This preparation allowed Brian the opportunity to relate to and interact with his subject, and discuss Mr. Allen's book and have him discuss some of his first hand experiences a great many of which never made it into Mr. Allen's book. (The only other time I would see this level of personal preparation would be a few years later when I worked with Mark Seliger.)
This behind the scenes information, the conversations, and life experience are what really made those early days of photo assisting great.
Working with Brian also taught me about Lighting.
It was this first time I'd worked with someone that didn't setup a dozen soft boxes and then wrestle with trying to control the light that would inevitably be bouncing all over the place. It is my recollection that Brian worked in a 'Subtractive process' rather than an additive process. Too often photographers will just add another light.

Brian on this shoot used Dynalites with grid sets and Cine foil. This made more work for the assistants because we were constantly adjusting the lights to hit the moving subject as Brian wanted; but it also gave Brian the ultimate control over his lighting and how the lighting would interact with his subject.
For those of you not familiar with Brians work consider doing a Google Images search or checking our his book: I Dream a World: Portraits of Black Women Who Changed America

Credit - NPPA
Brian Lanker won the 1973 Pulitzer Prize for Photography for "Moment Of Life," a small black-and-white photography essay that captured Lynda [then Coburn] giving birth via the Lamaze method, which was a newsworthy development in the early 1970s. The photographer was 25 years old. Lynda was 29 and giving birth to her second child, Jacki. When the Coburns divorced, Lynda and Brian married on December 31, 1974.
View a short interview with Brian Lanker heree.

 

 

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Interview with Photographer Lou Jones

by JamesNYCJanuary 3. 2011 18:52
Here is an interview with photographer and ICP instructor Lou Jones. Lou wrote a great book called: "The Naked and the lens." Beyond the fact that the book features fine art nudes and the discussion of thereof, it is also an incredible photo graphic resource with the amount of information it contains regarding photography, digital photography and digital capture.

Part 1

1ProPhotoTV.Com interview with Boston portrait and location photographer Lou Jones.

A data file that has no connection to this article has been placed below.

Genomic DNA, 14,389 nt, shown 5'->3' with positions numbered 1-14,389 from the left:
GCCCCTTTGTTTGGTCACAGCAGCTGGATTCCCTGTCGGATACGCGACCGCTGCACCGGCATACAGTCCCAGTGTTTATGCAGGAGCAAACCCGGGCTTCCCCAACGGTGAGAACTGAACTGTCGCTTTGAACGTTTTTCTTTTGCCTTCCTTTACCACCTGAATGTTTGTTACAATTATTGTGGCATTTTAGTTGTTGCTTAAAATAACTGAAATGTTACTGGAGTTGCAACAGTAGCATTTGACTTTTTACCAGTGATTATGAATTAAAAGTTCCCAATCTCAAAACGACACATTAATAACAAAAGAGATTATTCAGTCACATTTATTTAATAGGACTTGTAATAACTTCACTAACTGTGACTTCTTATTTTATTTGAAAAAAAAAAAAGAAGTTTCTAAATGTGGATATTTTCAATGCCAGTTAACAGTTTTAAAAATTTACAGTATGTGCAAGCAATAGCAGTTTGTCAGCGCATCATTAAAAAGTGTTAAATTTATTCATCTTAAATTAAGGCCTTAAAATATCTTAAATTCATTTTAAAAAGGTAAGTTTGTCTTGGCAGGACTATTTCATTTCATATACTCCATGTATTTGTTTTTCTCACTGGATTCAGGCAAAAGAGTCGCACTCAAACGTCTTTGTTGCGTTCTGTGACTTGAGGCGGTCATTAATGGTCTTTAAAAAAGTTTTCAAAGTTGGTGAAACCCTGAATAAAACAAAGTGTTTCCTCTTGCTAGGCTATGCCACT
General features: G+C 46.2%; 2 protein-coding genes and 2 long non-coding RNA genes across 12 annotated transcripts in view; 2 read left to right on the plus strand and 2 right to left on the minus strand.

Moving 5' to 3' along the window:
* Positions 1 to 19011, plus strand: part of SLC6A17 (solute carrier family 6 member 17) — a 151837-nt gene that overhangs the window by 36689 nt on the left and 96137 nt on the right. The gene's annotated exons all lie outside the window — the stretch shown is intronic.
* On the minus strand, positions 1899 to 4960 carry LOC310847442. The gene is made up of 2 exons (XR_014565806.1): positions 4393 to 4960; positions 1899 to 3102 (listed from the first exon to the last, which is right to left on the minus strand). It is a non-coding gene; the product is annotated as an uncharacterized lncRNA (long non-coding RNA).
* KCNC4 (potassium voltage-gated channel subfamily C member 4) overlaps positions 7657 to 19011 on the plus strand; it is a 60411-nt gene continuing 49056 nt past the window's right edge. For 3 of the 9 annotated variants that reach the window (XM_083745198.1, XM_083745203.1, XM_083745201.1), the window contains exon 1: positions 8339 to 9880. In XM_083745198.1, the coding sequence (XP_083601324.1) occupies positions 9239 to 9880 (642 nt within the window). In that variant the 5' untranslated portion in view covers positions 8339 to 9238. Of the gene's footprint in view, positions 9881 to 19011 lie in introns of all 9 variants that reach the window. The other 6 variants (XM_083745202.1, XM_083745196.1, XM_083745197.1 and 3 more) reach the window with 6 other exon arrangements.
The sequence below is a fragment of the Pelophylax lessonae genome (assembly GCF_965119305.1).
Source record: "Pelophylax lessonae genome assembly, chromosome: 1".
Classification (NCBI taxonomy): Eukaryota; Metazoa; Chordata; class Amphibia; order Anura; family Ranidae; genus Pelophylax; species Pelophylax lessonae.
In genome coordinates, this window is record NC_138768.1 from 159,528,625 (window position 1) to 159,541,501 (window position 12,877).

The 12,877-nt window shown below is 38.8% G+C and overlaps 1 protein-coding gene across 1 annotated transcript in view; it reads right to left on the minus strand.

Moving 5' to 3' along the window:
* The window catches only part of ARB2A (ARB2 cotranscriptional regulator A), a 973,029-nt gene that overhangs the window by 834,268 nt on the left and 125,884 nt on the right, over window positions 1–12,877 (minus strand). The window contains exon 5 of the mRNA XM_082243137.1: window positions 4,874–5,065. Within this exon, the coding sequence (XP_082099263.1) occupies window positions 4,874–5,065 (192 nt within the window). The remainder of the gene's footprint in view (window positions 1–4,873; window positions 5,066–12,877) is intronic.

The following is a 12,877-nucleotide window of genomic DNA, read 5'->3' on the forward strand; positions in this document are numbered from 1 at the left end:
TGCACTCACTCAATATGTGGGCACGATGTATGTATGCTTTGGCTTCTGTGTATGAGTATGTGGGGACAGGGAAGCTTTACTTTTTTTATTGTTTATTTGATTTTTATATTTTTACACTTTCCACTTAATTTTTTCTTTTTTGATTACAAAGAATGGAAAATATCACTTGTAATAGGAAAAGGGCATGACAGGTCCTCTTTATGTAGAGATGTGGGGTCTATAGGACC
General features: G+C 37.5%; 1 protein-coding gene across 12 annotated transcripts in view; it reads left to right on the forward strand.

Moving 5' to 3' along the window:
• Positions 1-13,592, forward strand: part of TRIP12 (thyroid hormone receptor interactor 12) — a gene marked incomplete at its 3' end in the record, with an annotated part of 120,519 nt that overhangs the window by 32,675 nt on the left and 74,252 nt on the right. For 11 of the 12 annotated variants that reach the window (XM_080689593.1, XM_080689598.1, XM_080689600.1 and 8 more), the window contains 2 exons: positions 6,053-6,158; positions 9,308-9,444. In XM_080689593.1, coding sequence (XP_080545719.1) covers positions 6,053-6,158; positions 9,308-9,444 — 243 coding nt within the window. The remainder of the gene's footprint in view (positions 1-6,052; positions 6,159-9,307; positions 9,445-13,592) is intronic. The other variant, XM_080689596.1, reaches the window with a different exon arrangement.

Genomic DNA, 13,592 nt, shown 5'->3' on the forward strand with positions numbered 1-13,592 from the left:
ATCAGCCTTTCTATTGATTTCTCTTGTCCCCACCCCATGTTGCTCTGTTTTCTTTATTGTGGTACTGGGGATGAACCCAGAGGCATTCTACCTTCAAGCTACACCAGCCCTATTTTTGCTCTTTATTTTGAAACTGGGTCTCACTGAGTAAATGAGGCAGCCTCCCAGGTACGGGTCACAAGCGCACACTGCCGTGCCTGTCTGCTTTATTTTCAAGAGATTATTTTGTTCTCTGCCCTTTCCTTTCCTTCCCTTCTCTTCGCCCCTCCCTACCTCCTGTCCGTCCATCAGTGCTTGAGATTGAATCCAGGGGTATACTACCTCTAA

Part 2

1ProPhotoTV.Com interview with Boston portrait and location photographer Lou Jones.

Part 3

1ProPhotoTV.Com interview with Boston portrait and location photographer Lou Jones.

Part 4

1ProPhotoTV.Com interview with Boston portrait and location photographer Lou Jones.

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Stuff people say

Any photographer who says he’s not a voyeur is either stupid or a liar. - Helmut Newton

 

"The Camera does not lie, Post Production and Publishers do". - James-ism 09/06/2013

 

"Papa, ... Music is your love, but Photography is your Religion." - Joya D. Hall-Sullivan | Age 10

 

"All photographs are accurate. None of them is the truth." - Richard Avedon - 1984

 

 "I have not failed. I've just found 10,000 ways that won't work." - Thomas Alva Edison

 

"Any photographer who says he’s not a voyeur is either stupid or a liar." - Helmut Newton

 

"You don’t have to sort of enhance reality. There is nothing stranger than truth." - Annie Leibovitz

 

"When you find yourself beginning to feel a bond between yourself and the people you photograph, when you laugh and cry with their laughter and tears, you will know you are on the right track." - Weegee

 

" The camera is much more than a recording apparatus. It is a medium via which messages reach us from another world." - Orson Welles

 

"Some people's photography is an art. Not mine. Art is a dirty word in photography. All this fine art crap is killing it already." - Helmut Newton

 

"Our virtues and our failings are inseparable, like force and matter. When they separate, man is no more. " - Nikola Tesla

 

"I think all art is about control - the encounter between control and the uncontrollable." - Richard Avedon

 

"The first 10 000 shots are the worst." - Helmut Newton

 

“If I have any ‘message’ worth giving to a beginner it is that there are no short cuts in photography.” – Edward Weston

 

"Men often become what they believe themselves to be. If I believe I cannot do something, it makes me incapable of doing it. But when I believe I can, then I acquire the ability to do it even if I didn't have it in the beginning." - Mahatma Gandhi

 

"Ultimately success or failure in photographing people depends on the photographer's ability to understand his fellow man." - Edward Weston

 

"If you want reality take the bus." - David LaChapelle

 

"You don't take a photograph, you make it." - Ansel Adams

 

"When I have sex with someone I forget who I am. For a minute I even forget I’m human. It’s the same thing when I’m behind a camera. I forget I exist." - Robert Mapplethorpe

 

" Great photography is always on the edge of failure." - Garry Winogrand

 

"I don’t think photography has anything remotely to do with the brain. It has to do with eye appeal." - Horst P. Horst

 

"Be yourself. I much prefer seeing something, even it is clumsy, that doesn't look like somebody else's work." - William Klein

 

"Avedon claims to have been the best photographer in the '60s - bullshit - Bob Richardson was - despite or because of being insane and strung out on drugs, I managed to do photographs that are considered iconic - being known as the 'photographer's photographer' means I lead and they follow - I'm broke and they are rich." - Bob Richardson

 

"If you're absent during my struggle, don't expect to be present during my success" - Will Smith

 

"Either take the lead or follow behind, just stay the fuck out of my way." - James Sullivan